The long and the short of it..
Frankie was diagnosed with Angelman Syndrome (AS) when he was 12 months old.
Up until then his first year had been a bit “mad”…so to speak. He had trouble feeding and was a very unsettled infant, with periods of uncontrolled crying that would last for hours on end. He did this for a few months and each time we had him checked out. We were concerned by the intensity of the episodes but were told neurologically he was ok, and that it was probably colic that would settle eventually.
So we pressed on, enjoying the cuteness/hard work for a few more months but by about 6 months we knew that there was something wrong. He had quite significant developmental delay. So we took on the quietly worried parent role, asking different paediatricians for opinions and seeing a physiotherapist regularly. It was this physiotherapist, Melissa, who suggested that we test Frankie for Angelman Syndrome. When his Paediatrician carried out the genetic testing it came back positive. So we quickly moved on from being the quietly worried to the shell-shocked ‘this can’t be happening to us parents’ who knew very little, other than it was a really crap diagnosis for our boy.
When we read about AS for the first time on the internet (as you do) it was pretty confronting, the facts came as a blow.
Message taken from wikipedia: Frankie would not talk, would have problems with balance and may not walk, will have seizures, and would not be able to live an independent life. You will never sleep through the night again, you will not return to work. It is going to be a hard life..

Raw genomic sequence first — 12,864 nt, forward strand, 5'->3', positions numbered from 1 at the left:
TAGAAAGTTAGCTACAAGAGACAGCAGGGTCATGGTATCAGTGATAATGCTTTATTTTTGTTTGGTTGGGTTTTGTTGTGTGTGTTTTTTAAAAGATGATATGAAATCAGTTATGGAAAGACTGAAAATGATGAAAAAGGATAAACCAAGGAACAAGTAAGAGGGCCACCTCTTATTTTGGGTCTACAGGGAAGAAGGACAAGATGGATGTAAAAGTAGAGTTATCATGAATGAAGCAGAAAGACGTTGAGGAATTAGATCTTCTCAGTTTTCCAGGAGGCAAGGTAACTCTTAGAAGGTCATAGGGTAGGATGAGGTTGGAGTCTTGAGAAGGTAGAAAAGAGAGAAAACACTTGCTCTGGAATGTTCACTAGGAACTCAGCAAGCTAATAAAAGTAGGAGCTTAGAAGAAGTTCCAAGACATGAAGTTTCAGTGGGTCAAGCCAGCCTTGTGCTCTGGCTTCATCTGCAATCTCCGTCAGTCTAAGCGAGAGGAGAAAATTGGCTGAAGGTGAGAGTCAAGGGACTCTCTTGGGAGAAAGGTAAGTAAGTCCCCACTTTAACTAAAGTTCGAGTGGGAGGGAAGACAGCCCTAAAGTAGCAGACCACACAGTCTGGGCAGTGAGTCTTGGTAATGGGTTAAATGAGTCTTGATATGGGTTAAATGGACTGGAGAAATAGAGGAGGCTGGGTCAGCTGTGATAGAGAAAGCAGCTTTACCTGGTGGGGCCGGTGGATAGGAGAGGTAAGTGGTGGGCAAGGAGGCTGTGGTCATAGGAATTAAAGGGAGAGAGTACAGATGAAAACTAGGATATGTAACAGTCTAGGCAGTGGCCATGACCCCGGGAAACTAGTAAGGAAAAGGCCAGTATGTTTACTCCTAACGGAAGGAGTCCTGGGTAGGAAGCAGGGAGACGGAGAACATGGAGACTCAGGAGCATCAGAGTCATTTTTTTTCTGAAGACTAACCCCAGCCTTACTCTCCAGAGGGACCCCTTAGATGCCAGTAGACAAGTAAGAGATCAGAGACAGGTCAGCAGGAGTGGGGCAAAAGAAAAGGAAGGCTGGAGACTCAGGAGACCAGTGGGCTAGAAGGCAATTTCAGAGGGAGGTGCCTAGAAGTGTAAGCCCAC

Although it took quite a while for it all to sink in, we were left feeling pretty devastated. We tried not to read too widely on AS ourselves after that, as we knew it would only fuel our sense of rising panic.
Although there are people with expertise in AS around, it is a rare condition, and they are a little thin on the ground. So we went about trying to find the most experienced health professionals for Frankie. It took us a while, but fortunately for us, living in Brisbane we were able to access them, and to get ourselves an AS education.
He was 19 months old when he had his first seizure, which only lasted a few minutes and resolved spontaneously. We were a bit freaked out, so took him to the hospital to get him checked out. He was OK, and we just watched him after that. Then, a couple of months later he had another seizure. This time it persisted and he ended up intubated in intensive care for a few days. He recovered pretty well from this though, and we were home a week later now on medication.
After that things settled back down and we were kept pretty busy, Frankie and I. With his physiotherapy, occupational therapy, playgroup and swimming at every opportunity. We were working on communication, and saw a speech pathologist who had introduced a communication system or PODD, but he had no words.
Frankie was super happy, still very delayed but progressing slowly. He was shakey in his movements, but could roll, sit independently and grab at things. He ate anything that he could get into his mouth – watermelon or broccoli, it didn’t matter it all went down Frankie’s hatch.
He was not sleeping a lot. AS is often accompanied by a sleep disorder and he only slept for a few hours at a time overnight, so we were all pretty sleep deprived. However, he kept up the charm offensive and we could never get cross with him.
We also had a lot of fun playing with him. Frankie loved to get amongst it, any way he could and you had to respect that. It was hard to get depressed about the situation or feel sorry for yourself, when, despite so many deficits and daily challenges, he was giving it such a go.
There is a lovely network of AS families out there, ready to provide support and information. So we went about meeting some other families living with AS, and were starting to get a bit more used to this whole business.